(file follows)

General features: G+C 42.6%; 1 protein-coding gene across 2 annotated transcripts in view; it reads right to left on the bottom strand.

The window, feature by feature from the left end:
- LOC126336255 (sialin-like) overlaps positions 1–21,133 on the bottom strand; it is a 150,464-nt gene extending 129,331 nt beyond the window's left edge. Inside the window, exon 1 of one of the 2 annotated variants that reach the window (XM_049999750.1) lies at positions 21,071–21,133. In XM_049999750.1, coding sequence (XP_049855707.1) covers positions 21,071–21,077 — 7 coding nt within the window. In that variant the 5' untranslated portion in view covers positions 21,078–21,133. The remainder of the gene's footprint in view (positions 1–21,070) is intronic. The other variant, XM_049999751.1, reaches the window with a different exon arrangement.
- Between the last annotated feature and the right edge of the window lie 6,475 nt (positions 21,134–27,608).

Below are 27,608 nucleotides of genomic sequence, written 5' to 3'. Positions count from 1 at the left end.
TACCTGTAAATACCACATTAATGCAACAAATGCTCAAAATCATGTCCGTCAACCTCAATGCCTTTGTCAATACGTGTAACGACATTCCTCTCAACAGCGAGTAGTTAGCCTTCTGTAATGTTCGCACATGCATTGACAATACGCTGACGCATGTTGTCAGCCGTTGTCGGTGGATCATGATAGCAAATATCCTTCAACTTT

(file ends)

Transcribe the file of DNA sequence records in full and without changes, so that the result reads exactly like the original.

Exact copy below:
General features: G+C 42.6%; 1 protein-coding gene across 2 annotated transcripts in view; it reads right to left on the bottom strand.

The window, feature by feature from the left end:
- LOC126336255 (sialin-like) overlaps positions 1–21,133 on the bottom strand; it is a 150,464-nt gene extending 129,331 nt beyond the window's left edge. Inside the window, exon 1 of one of the 2 annotated variants that reach the window (XM_049999750.1) lies at positions 21,071–21,133. In XM_049999750.1, coding sequence (XP_049855707.1) covers positions 21,071–21,077 — 7 coding nt within the window. In that variant the 5' untranslated portion in view covers positions 21,078–21,133. The remainder of the gene's footprint in view (positions 1–21,070) is intronic. The other variant, XM_049999751.1, reaches the window with a different exon arrangement.
- Between the last annotated feature and the right edge of the window lie 6,475 nt (positions 21,134–27,608).

Below are 27,608 nucleotides of genomic sequence, written 5' to 3'. Positions count from 1 at the left end.
TACCTGTAAATACCACATTAATGCAACAAATGCTCAAAATCATGTCCGTCAACCTCAATGCCTTTGTCAATACGTGTAACGACATTCCTCTCAACAGCGAGTAGTTAGCCTTCTGTAATGTTCGCACATGCATTGACAATACGCTGACGCATGTTGTCAGCCGTTGTCGGTGGATCATGATAGCAAATATCCTTCAACTTT